If the number of water lilies on a pond doubles each day and it takes them 29 days to cover the entire pond, what day is the pond half covered?
This puzzle is how Martin Hirsch, head of the Paris region hospital network, describes the brutal first wave of Covid-19 which triggered lockdowns across Europe in March and April. The answer is 28, because once the pond is half covered it only takes an extra day for the water lily spread to double in size. “A one day delay means doubling the cases, doubling the seriously ill and doubling the deaths,” he writes in a new book on hospitals battling the virus. “Every day counts.”
Hirsch’s metaphor is relevant to the new wave of Covid-19 cases currently hitting Spain, France and the UK. The pickup certainly looks like a water lily in full flow.
Deaths are increasing at a slower rate, but they are also clearly on the rise. The solace here is that they’re averaging 100 or less per week in those same countries – although tragic, it’s a far cry from the peak levels of 1,000 seen in lockdowns last spring. Mass testing and screening programs put in place this summer detected asymptomatic and mild cases earlier, while critically ill people are better treated and less likely to die, doctors say. But the fear is that by the time death rates skyrocket, it will be too late to do anything.
This is why epidemiologists and stock market investorssee national lockdowns as a growing risk, even as French leaders from Emmanuel Macron to Britain’s Boris Johnson have said they would rather learn to live with the coronavirus rather than impose another set of draconian restrictions on the popular movement. Government scientistspredict the UK could report 50,000 cases a day by mid-October, up from nearly 4,000 now; France and Spain already have around 10,000 on average. The temptation to shut down stores, businesses and schools for a short time, painful as it is, might be impossible for governments to ignore if the situation worsens.
Rather than assuming that the water lily will spread out of control like before, there are a few reassuring factors to keep in mind.
Unlike the first wave, when lockdowns seemed the only way to save time to relieve overwhelmed hospitals and save lives, we know a lot more about SARS-Cov-2. Governments have improved top-down surveillance by screening, tracing and isolating positive cases to identify and break the chain of transmission. Individuals have stepped up prevention – wearing masks, hand washing and social distancing – to hamper the ability of the virus to spread. Curatively, as we wait for vaccines and game-changing therapies, steroids and blood thinners have improved patients’ recovery in hospital. The equipment shortages that have left frontline workers, from supermarket cashiers to medical staff, sorely exposed are nowhere near as severe as they were in April.It is still possible to re-emphasize all of these interrelated measures and more stringent local restrictions. that were used in cities and regions when the crates jump, without putting entire countries in a bell. It is not just a question of economic interest. The high price of edging included increasing inequality, asharm children’s education for little epidemiological gain and delay screening for potentially life-threatening cancer.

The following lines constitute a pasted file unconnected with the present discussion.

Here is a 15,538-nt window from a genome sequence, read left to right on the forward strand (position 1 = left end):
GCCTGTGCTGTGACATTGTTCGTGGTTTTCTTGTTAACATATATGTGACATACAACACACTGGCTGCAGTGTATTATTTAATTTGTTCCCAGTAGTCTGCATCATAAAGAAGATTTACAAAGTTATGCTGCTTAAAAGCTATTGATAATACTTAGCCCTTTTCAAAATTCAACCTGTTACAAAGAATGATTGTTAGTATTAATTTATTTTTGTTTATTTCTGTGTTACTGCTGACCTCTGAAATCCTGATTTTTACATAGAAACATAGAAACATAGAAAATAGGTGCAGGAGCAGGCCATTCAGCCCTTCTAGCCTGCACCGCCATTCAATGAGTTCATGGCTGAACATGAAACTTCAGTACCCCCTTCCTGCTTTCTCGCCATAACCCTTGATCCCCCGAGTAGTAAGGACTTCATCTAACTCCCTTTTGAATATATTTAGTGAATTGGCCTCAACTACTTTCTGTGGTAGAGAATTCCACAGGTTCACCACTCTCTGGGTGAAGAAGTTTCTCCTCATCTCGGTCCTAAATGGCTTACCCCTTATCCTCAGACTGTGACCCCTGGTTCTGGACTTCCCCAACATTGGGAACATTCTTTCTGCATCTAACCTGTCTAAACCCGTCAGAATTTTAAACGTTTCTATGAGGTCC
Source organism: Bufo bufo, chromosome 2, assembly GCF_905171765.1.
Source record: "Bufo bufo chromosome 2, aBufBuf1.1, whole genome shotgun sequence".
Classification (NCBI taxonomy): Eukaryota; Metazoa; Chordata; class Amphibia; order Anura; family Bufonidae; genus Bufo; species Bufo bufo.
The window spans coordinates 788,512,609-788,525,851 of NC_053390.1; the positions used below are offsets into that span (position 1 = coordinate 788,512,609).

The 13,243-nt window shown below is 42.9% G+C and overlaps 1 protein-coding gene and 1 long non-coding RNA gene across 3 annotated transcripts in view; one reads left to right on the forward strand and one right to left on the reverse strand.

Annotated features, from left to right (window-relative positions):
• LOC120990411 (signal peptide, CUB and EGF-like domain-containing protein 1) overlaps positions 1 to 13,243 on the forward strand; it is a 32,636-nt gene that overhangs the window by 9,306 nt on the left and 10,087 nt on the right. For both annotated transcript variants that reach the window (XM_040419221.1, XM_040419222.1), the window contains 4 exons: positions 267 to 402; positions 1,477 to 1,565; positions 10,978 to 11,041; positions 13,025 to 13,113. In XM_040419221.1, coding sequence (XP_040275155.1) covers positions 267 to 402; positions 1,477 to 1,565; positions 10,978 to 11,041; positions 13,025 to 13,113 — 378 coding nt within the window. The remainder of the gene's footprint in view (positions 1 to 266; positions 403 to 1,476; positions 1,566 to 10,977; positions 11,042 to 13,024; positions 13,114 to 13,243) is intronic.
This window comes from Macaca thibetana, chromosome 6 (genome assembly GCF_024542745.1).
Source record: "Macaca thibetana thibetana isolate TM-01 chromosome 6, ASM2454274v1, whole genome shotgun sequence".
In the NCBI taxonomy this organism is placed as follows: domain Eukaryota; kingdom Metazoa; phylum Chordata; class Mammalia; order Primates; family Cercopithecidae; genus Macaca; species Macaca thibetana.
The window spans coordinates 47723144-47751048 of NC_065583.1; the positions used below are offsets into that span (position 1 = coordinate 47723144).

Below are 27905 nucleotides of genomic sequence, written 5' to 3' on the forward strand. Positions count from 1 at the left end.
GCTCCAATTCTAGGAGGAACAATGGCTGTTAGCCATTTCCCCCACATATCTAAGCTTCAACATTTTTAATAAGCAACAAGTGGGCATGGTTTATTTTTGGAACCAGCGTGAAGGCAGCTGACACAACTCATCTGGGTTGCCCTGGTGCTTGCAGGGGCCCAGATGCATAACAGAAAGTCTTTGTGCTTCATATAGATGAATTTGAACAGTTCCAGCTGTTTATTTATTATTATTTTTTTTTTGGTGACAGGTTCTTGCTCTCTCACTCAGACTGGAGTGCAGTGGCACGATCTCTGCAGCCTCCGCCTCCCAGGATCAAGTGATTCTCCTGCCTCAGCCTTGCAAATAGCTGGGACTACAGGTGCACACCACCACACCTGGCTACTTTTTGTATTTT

The challenge is time and public confidence. Targeted measures are slow to arrive and hospitals are starting to fill up again. Patients with Covid-19 now represent 20% to 30% of ICU bedsParis andAreas of Madrid. The test systems arestretched to the limit, in some places to the point of collapsing. It’s easy to see how confidence in the authorities could evaporate. People can just take matters into their own hands, switching between fear (self-imposed restrictions on movement) and fatigue (letting go of social distancing). The result would be sleepwalking in the lockdown.
This is where transparency and trust come in. Governments need to be clear about their strategy, which sometimes seems to oscillate between letting the virus circulate (eg restoring nightlife and tourism in a hurry) and eliminating it altogether. . They should avoid doing an about-face on public health messages, taking a page from the book from Sweden, which has by and large followed its rules.stable since the start of the pandemic. And they should take solace in Italy’s current success in containing the virus, as well as the effectiveness of local lockdowns seen in several countries. The second waves can still be stopped, or at least slowed down.
It is clear that several major European countries have been late on Covid-19. They lack the pandemic muscle memory of Asia and the natural defenses of a low population density. But that doesn’t mean they’re doomed to lock up again. Sometimes the water lilies can be contained without draining the pond.
This column does not necessarily reflect the opinion of the Editorial Board or of Bloomberg LP and its owners.
To contact the editor responsible for this story:
Melissa Pozsgay at [email protected]